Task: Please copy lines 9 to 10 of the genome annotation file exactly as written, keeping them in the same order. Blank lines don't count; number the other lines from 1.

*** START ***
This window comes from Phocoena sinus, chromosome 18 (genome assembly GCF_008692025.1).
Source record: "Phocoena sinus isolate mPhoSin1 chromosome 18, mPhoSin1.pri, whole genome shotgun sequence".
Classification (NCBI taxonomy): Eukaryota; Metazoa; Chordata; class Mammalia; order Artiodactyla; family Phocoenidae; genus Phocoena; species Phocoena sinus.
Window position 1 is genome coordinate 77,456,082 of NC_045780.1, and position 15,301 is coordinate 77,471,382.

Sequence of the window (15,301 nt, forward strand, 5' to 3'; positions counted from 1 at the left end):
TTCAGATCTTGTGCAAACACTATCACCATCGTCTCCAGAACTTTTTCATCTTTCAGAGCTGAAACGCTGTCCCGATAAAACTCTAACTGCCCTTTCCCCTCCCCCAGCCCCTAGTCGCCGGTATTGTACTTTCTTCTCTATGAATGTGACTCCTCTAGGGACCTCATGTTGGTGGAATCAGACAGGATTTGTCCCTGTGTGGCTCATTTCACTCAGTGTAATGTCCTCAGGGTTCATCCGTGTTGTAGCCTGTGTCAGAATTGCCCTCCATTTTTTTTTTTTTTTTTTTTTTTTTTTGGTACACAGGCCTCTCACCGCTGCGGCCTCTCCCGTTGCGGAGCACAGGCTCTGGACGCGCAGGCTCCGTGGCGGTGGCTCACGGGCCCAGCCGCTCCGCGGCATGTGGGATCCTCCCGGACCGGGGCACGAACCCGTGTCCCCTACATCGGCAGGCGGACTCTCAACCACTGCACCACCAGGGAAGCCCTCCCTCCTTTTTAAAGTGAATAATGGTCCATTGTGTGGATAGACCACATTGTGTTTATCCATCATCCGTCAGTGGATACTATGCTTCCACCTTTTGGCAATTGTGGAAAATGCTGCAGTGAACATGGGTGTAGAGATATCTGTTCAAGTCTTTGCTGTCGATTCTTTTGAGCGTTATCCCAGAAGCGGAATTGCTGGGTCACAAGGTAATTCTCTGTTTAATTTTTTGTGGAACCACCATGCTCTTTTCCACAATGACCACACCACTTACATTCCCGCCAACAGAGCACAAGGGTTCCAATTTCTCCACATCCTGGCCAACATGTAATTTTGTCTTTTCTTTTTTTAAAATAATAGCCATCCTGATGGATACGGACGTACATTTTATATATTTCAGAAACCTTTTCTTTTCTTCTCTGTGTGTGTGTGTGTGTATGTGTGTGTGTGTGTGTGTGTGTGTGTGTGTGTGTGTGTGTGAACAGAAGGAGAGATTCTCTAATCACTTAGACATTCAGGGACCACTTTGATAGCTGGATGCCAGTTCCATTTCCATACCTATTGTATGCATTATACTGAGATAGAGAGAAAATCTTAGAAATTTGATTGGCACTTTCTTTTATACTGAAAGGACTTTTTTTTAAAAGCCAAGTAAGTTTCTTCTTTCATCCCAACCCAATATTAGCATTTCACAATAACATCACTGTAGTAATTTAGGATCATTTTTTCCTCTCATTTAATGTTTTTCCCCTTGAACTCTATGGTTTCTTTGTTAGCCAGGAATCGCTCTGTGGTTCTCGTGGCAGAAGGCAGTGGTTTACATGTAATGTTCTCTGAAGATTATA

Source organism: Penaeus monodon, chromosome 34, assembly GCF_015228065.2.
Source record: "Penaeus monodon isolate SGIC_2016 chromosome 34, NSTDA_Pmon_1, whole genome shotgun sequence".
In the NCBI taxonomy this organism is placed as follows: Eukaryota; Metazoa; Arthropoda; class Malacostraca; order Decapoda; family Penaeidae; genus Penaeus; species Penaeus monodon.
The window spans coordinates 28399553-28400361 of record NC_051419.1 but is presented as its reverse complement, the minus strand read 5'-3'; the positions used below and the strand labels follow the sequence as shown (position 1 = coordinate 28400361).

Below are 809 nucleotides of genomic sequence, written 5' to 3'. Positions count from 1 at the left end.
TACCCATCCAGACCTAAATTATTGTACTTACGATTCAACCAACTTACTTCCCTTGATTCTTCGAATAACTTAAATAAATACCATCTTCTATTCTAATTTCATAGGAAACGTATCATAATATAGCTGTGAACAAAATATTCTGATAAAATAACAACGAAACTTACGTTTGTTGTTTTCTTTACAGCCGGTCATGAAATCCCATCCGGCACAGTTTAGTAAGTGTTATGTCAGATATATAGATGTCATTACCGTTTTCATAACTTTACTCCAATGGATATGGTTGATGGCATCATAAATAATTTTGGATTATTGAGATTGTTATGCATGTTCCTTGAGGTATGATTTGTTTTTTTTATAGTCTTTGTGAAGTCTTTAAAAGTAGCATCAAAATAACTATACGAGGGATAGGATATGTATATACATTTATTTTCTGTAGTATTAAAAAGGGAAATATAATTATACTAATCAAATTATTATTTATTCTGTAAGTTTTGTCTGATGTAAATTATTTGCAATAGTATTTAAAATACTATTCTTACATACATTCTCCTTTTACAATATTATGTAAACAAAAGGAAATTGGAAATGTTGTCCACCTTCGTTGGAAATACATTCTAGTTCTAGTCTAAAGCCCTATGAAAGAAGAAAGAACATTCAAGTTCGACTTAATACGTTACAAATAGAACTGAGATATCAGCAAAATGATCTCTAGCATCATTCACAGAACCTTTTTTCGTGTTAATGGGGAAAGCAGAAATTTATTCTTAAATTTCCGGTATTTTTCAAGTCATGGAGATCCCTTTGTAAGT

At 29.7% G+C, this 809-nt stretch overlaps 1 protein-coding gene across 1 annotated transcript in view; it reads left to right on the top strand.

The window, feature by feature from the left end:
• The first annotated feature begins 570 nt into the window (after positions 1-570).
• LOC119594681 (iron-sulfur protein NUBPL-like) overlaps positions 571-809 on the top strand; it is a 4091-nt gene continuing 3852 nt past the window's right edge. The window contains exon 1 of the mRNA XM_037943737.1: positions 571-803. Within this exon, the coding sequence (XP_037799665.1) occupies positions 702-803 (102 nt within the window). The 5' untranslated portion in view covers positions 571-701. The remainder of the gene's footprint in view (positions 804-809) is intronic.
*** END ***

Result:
In the NCBI taxonomy this organism is placed as follows: Eukaryota; Metazoa; Arthropoda; class Malacostraca; order Decapoda; family Penaeidae; genus Penaeus; species Penaeus monodon.
The window spans coordinates 28399553-28400361 of record NC_051419.1 but is presented as its reverse complement, the minus strand read 5'-3'; the positions used below and the strand labels follow the sequence as shown (position 1 = coordinate 28400361).